At Home: Alberta votes 2008
On March 3, Albertans are due to hit the polls again and ultimately to elect Progressive Conservative leader Ed Stelmach. Let’s face it, Alberta isn’t known for its close political races. The only real excitement this time around comes from the Edmonton-Castle Downs race, where in 2004 Progressive Conservative candidate Thomas Lucaszuk won by a mere three votes over his Liberal opponent Chris Kibermanis. The result of the election was delayed by two months, and after three recounts, Kibermanis was understandably disappointed. Nevertheless, the loss spurred him to dedicate his efforts to the upcoming 2008 election.
Alberta is decidedly a Progressive Conservative province, with 47.07 per cent of the overall votes going to the PCs in 2004; the Liberals were the runner up by a long shot with 29.05 per cent, and the NDP trailed with 9.79 per cent. Edmonton is clearly the most atypical of the Albertan cities, having elected four New Democratic Party representatives as well as 12 of the total 17 Liberals in the entire province. Only two PC representatives were elected in the Edmonton jurisdiction, contrasting sharply with voting results from Calgary and especially the rural ridings, where PC support rose to more than 50 per cent.
This time around we’ve got Ed Stelmach (current premier) leading the Conservatives, Kevin Taft leading the Liberals, Brian Mason leading the NDP, and Paul Hinman in charge of the newly minted Wildrose Alliance Party. The Wildrose Alliance Party is the result of a January merger between Alberta Alliance and the Wildrose Party; the Party should be expected to pick up rural votes by ultra-conservatives who have become disenfranchised with the centre leanings of the modern PCs.
To ensure your name is on the voter registry list, call Elections Alberta at either 780-427-7191 or 1-877-422-8683.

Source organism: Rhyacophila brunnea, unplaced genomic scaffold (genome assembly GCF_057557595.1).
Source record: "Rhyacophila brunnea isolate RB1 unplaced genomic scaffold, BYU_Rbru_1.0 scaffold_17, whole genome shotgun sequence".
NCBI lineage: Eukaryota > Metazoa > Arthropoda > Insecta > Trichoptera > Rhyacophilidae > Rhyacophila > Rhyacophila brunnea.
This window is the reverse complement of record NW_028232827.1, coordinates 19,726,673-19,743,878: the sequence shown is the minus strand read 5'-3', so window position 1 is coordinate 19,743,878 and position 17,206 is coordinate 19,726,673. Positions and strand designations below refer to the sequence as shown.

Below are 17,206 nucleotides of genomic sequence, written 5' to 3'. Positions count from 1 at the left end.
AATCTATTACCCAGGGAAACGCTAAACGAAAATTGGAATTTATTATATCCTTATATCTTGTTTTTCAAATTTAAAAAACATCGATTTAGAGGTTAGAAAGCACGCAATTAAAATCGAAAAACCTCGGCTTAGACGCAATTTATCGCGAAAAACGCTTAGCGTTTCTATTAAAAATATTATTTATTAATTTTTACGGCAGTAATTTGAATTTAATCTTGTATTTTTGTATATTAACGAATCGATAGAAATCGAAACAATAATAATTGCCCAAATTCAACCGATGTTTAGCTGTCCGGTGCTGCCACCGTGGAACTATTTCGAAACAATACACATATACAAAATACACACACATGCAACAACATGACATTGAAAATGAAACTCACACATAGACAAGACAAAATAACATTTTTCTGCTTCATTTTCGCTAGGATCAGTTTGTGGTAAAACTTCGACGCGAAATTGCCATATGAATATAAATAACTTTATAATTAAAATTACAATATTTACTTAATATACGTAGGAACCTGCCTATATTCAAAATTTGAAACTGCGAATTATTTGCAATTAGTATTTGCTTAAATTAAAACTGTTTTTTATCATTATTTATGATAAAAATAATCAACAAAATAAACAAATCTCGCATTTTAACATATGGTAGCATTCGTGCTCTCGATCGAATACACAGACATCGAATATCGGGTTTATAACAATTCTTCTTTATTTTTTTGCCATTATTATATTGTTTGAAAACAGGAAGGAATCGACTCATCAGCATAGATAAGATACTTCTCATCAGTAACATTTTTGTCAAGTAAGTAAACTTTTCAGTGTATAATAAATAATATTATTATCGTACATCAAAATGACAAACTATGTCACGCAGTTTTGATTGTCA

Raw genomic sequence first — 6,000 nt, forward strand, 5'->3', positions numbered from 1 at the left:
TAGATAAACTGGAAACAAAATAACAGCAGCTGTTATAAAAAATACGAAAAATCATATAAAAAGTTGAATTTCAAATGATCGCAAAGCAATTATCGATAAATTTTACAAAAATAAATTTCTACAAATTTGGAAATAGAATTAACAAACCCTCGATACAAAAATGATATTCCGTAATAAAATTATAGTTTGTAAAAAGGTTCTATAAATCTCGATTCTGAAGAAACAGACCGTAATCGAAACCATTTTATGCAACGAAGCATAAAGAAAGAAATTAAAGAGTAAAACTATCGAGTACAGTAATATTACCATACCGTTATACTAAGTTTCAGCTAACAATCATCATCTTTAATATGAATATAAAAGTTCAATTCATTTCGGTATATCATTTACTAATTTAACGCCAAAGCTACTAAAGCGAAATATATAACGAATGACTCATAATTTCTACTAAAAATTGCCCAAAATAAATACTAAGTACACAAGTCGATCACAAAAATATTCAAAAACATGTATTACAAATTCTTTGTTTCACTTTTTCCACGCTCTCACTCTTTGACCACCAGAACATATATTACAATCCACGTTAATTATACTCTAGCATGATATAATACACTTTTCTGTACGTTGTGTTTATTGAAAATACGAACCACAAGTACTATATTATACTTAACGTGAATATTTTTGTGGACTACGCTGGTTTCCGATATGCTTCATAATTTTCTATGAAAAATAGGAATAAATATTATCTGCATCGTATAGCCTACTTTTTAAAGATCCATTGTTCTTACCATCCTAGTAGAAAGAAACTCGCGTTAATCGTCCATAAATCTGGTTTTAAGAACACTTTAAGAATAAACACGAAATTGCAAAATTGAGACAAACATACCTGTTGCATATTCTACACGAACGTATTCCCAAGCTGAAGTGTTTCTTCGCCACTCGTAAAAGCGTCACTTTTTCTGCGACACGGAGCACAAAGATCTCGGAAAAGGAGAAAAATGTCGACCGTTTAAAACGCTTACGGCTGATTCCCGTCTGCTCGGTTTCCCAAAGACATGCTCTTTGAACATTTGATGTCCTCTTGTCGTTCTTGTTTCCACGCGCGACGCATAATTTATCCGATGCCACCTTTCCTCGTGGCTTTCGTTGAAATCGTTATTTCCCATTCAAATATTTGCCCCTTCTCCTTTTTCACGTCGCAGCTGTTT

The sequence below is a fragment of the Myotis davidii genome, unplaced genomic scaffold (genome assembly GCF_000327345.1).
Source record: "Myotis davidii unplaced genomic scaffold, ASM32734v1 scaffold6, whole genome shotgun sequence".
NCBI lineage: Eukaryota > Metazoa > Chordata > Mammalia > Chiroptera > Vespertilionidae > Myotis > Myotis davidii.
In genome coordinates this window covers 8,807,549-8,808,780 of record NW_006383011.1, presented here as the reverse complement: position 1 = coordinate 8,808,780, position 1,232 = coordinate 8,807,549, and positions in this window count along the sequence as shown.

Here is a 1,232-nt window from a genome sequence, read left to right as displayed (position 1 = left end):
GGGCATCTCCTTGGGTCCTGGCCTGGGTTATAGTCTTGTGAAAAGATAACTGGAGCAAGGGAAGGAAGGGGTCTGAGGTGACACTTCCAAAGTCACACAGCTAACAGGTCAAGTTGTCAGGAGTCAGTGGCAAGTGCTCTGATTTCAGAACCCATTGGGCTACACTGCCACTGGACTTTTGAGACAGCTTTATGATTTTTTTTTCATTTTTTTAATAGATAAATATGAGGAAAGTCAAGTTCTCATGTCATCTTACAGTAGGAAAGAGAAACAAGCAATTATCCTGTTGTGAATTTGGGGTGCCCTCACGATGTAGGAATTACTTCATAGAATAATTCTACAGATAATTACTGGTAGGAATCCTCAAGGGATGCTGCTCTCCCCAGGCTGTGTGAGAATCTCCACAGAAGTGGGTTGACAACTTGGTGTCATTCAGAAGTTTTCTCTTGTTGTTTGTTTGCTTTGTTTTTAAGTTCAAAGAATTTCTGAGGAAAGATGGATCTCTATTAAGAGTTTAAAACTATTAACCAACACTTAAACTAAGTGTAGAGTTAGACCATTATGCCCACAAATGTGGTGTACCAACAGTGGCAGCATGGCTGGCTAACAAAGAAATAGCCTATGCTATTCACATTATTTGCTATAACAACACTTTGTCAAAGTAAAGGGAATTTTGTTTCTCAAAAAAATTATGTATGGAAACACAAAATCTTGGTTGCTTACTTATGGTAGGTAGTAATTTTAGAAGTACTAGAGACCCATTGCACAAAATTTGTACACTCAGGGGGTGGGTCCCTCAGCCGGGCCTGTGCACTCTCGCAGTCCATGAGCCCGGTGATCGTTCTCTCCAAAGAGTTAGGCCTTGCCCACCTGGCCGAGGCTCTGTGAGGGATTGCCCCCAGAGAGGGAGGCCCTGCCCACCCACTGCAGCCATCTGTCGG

In Foreign News: Norway opens Arctic seed vault to preserve crop diversity from climate change and war
February 26 saw the official grand opening of the Svalbard Global Seed Vault in Norway, about 300 kilometres from the country’s mainland in the frozen Arctic. After less than a year of construction, funded by the Norwegian government, the vault has been stockpiled with a quarter of a million seed samples that are estimated to number more than 10 million seeds. The purpose of the vault is to protect these diverse crop seeds, used as staples in many different parts of the world, and thereby protect agricultural diversity if need be.
Construction of the vault cost Norway’s government more than £4 million (nearly $8 million CAD), and maintenance fees are being supplied by the United Kingdom. The vault, designed not only to withstand natural disasters like earthquakes but also a nuclear strike, has been built to keep crop seeds safe in its isolated position. The enormous space, near the town of Svalbard, is basically a man-made cave inside a mountain, in which freezers have been installed to keep the temperature around -20 degrees Celsius. Designers say that in the event of a power failure, the mountain temperature will still remain below 0 degrees.
Cary Fowler, Executive Director of the Global Crop Diversity Trust, says that the crop seeds housed within Svalbard are ?the most valuable natural resource on Earth,? and other professionals working on the project agree that the vault is key to sustaining agricultural diversity throughout the world. One of the most damaging factors to crop diversity is war; the wars in Iraq and Afghanistan have destroyed those countries? seed banks and it is disasters like this that the Svalbard vault will help alleviate.
Currently, one man stands guard at the entrance of the vault, armed with a rifle. He claims to be protecting the seed bank from polar bears.